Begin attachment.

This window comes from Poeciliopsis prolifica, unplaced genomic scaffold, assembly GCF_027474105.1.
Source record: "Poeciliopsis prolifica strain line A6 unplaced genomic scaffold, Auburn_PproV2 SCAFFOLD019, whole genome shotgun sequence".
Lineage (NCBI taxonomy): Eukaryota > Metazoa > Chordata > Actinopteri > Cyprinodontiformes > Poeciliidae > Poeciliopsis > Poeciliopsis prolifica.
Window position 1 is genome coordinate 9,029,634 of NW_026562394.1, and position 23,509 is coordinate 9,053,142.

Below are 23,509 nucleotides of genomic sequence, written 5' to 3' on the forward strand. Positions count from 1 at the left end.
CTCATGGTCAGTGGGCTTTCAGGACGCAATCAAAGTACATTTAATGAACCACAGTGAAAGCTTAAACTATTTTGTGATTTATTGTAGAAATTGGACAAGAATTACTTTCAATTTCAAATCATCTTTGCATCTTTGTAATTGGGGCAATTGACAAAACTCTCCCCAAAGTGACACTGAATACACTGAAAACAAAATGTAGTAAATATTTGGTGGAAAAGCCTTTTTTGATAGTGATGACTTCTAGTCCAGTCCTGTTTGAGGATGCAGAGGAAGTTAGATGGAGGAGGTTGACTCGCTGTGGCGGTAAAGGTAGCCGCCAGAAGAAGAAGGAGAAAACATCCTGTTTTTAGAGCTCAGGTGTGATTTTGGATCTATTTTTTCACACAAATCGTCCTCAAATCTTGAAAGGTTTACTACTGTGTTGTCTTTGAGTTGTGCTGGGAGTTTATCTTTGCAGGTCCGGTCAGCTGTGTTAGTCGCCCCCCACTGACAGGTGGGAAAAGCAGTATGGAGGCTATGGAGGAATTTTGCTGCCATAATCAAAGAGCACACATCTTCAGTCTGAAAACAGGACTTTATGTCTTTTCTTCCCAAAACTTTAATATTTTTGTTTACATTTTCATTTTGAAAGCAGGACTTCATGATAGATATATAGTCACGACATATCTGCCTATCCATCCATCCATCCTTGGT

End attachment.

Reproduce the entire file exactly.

This window comes from Poeciliopsis prolifica, unplaced genomic scaffold, assembly GCF_027474105.1.
Source record: "Poeciliopsis prolifica strain line A6 unplaced genomic scaffold, Auburn_PproV2 SCAFFOLD019, whole genome shotgun sequence".
Lineage (NCBI taxonomy): Eukaryota > Metazoa > Chordata > Actinopteri > Cyprinodontiformes > Poeciliidae > Poeciliopsis > Poeciliopsis prolifica.
Window position 1 is genome coordinate 9,029,634 of NW_026562394.1, and position 23,509 is coordinate 9,053,142.

Below are 23,509 nucleotides of genomic sequence, written 5' to 3' on the forward strand. Positions count from 1 at the left end.
CTCATGGTCAGTGGGCTTTCAGGACGCAATCAAAGTACATTTAATGAACCACAGTGAAAGCTTAAACTATTTTGTGATTTATTGTAGAAATTGGACAAGAATTACTTTCAATTTCAAATCATCTTTGCATCTTTGTAATTGGGGCAATTGACAAAACTCTCCCCAAAGTGACACTGAATACACTGAAAACAAAATGTAGTAAATATTTGGTGGAAAAGCCTTTTTTGATAGTGATGACTTCTAGTCCAGTCCTGTTTGAGGATGCAGAGGAAGTTAGATGGAGGAGGTTGACTCGCTGTGGCGGTAAAGGTAGCCGCCAGAAGAAGAAGGAGAAAACATCCTGTTTTTAGAGCTCAGGTGTGATTTTGGATCTATTTTTTCACACAAATCGTCCTCAAATCTTGAAAGGTTTACTACTGTGTTGTCTTTGAGTTGTGCTGGGAGTTTATCTTTGCAGGTCCGGTCAGCTGTGTTAGTCGCCCCCCACTGACAGGTGGGAAAAGCAGTATGGAGGCTATGGAGGAATTTTGCTGCCATAATCAAAGAGCACACATCTTCAGTCTGAAAACAGGACTTTATGTCTTTTCTTCCCAAAACTTTAATATTTTTGTTTACATTTTCATTTTGAAAGCAGGACTTCATGATAGATATATAGTCACGACATATCTGCCTATCCATCCATCCATCCTTGGT